Mental Health Matters: 3 Ways to Develop Self-Worth

As promised, I’m shifting the focus of Mental Health Matters to discuss ways I’ve learned to be a less codependent version of myself. This week, I’ll discuss one of the characteristics of being codependent: having low self-esteem.

Self-esteem is defined as the manner in which we evaluate ourselves. For example, I’ve always believed myself to be a pretty and intelligent person, thus creating high self-esteem.

However, self-worth is the belief that you are loveable and valuable regardless of how you evaluate your traits. Your self-worth is directly related to your childhood. For example, because I was abandoned as a baby and then later as an adolescent, I believed I was literally worthless. Underneath my highly rated self-esteem was a very low self-worth. I truly believed I didn’t deserve love.

But over time, I’ve developed a higher sense of self-worth with these three practices:

Remove Personal Value from Abandonment. As a person who was abandoned by her birth and adoptive parents, I constantly wondered why? Why was I left? What was wrong with me? Because I’m analytical, the conclusion that made sense was…I guess they didn’t love me. To establish a higher self-worth, I had to separate my parents’ actions with how much they valued or loved me. Like all adults, each of my parents had their own reasons for how they lived life. And although their actions negatively impacted me in some ways, it had nothing to do with my worthiness but, rather, everything to do with their own issues and rationales. There is no reason for me to take any of my parent’s choices personally and there is definitely no reason to assign my value to their decisions.

Enact Self-Love. The other day, I was listening to Dr. Shefali Tsabary. Loosely paraphrased, she suggested that if four basic needs weren’t met by aged two, then you’re not going to receive them unless you give them to yourself. My experience tells me she’s right. Once I realized I had low self-worth, I knew one thing I had to do was love my own self. So, six years ago, I visualized myself as a five-month-old abandoned baby. Being a mother, I knew a baby needed physical contact, food, and security. In my imagination, I picked up baby kg, hugged myself, and told myself: I love you. You matter. Just last month, I learned that you can also give yourself a hug as a way to show yourself love. This month, I’ve continued my self-love work practice by reading and enacting Louise Hay’s mirror work. Self-love, for someone who hasn’t had it, can be ongoing work. But it’s worth it. I mean, who else is better equipped to remind myself that I’m worthy of love than me?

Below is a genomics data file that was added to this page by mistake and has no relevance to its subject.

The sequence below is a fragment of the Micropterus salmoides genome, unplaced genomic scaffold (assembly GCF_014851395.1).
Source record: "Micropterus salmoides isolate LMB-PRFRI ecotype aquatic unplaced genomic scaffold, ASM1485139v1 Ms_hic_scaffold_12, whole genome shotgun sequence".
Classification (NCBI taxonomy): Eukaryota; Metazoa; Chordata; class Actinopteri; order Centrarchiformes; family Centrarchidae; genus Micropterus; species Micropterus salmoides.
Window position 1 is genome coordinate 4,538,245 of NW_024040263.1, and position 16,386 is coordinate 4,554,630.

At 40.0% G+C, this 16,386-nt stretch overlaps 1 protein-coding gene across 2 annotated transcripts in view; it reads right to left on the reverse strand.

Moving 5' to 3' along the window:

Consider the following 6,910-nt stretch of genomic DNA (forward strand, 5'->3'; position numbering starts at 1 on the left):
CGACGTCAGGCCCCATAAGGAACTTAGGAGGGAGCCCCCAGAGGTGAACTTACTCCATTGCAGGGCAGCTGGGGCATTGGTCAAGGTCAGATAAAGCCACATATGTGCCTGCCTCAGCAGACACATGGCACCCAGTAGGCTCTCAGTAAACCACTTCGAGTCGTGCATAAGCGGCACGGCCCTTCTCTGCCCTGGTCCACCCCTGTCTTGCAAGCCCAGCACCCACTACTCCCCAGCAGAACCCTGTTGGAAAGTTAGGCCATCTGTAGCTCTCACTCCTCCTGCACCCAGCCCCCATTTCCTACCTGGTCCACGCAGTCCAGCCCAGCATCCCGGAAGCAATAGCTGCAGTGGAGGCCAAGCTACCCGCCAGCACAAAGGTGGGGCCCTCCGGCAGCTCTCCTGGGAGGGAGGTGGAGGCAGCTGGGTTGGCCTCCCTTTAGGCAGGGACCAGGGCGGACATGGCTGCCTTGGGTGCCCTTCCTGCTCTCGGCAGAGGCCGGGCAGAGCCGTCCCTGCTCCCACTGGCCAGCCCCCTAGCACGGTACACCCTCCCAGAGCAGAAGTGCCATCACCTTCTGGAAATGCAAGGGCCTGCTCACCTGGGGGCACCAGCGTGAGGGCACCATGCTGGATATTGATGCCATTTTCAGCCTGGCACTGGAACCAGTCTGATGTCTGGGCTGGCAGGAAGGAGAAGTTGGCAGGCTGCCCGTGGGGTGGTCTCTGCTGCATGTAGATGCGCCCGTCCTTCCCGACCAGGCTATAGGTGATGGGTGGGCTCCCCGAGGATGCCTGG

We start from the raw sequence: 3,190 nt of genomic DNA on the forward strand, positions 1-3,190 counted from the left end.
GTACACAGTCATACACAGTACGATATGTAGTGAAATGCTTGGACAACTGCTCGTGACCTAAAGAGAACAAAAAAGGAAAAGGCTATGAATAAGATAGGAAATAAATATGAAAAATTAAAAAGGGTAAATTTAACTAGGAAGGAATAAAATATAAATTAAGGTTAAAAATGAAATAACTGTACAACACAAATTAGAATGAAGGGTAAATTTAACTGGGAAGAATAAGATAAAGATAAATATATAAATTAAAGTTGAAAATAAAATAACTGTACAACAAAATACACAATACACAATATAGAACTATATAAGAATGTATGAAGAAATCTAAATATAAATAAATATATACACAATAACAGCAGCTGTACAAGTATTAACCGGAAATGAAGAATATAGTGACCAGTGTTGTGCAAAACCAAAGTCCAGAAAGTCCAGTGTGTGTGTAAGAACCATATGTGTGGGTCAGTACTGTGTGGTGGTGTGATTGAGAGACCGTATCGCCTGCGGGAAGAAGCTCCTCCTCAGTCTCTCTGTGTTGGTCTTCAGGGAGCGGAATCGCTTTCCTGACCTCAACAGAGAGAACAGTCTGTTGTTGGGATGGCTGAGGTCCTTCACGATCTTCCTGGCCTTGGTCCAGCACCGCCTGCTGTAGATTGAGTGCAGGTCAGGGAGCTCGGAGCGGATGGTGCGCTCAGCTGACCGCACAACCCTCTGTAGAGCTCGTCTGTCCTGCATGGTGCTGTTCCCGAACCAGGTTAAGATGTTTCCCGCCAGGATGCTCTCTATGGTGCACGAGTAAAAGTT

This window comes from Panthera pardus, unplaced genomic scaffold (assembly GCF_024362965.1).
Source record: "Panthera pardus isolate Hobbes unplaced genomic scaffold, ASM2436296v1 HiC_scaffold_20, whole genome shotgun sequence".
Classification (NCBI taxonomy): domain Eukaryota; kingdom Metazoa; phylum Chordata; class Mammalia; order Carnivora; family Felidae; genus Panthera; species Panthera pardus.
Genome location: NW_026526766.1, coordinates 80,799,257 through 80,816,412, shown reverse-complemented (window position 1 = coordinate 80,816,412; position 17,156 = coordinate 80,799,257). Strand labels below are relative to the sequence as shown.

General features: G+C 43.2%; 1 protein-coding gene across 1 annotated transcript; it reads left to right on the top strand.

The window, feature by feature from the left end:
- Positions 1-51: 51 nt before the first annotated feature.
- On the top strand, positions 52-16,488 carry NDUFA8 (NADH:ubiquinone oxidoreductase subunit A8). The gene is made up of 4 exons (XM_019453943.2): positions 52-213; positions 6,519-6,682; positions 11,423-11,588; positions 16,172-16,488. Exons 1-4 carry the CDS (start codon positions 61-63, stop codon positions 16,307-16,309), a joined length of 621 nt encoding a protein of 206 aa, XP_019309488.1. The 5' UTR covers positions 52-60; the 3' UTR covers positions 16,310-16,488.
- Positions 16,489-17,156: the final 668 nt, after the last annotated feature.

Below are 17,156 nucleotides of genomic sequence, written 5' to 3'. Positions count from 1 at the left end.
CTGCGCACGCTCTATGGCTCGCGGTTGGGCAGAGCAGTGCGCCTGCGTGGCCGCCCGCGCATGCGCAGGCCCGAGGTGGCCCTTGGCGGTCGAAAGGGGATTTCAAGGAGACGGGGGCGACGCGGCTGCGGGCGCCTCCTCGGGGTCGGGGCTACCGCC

I AM Statements. A therapist once pointed out that I used the phrase I’m not important a lot. Whenever a family member or friend didn’t do something I’d asked, then I concluded it was because I wasn’t important. The therapist suggested a homework assignment: Write I am important, repeatedly. I’d already been keeping a gratitude journal, so I began writing it there. After I realized I had to love myself, I added I am love to the list. I also write I am adequate as a way to remind myself that I am fine just the way I am…today…in this moment. Whether I have achievements, people, or neither…I am adequate being who I am. I’ve written these statements at least four times a week for almost ten years.

So, what does this have to do with codependence? Although Beattie only mentions self-esteem, I firmly believe that low self-worth can also lead to unhealthy, codependent attachments. For me, each relationship, including my marriage, served to prove that I was lovable and worthy of love, that I mattered.

These three strategies have helped me to know my worth, and consequently, have made me less likely to develop relationships to prove my value. 

If necessary, I hope what I’ve shared works for you, too. And if you have more suggestions to add, please feel free to do so in the comments.


Here is more information about the difference between self-esteem, self-worth, self-confidence, and self-knowledge.

How to Establish 4 Types of Boundaries

No More People Pleasing!


68 thoughts on “Mental Health Matters: 3 Ways to Develop Self-Worth

  1. Great read. Question though…my ex (Mr. C) is in a relationship now and his new girlfriend is having issues with us being friends and talking on the phone. She’s asked to see photos of me and to meet me and know every time he talks with me or a few other of his female friends. She doesn’t believe men and women can just be friends. Is it self-esteem or self-worth?

    Liked by 1 person

  2. 😀 I know someone (my furloughed boss, he’s still furloughed because he is an *sshole!) Who has VERY high self esteem, he hasn’t and most definitely an unattractive also unhealthy way to regard yourself.

    I would suggest to be in a position to consider yourself as high worth you have to be in a happy and yes fulfilling sexual relationship, then again the two go hand in hand. How else can you say you have high self worth if no one else thinks you have? I’d say that’s lol delusional.


      1. Hmm 🙄perhaps my comment appeared a little negative, yes I would suggest someone cannot have high self esteem and low self worth……… For example relationships are tricky if you think to yourself ‘she could find someone better than me’, I would say high self worth is more important than how high self esteem, so much better that someone thinks we’ll of you than yourself.

        Liked by 1 person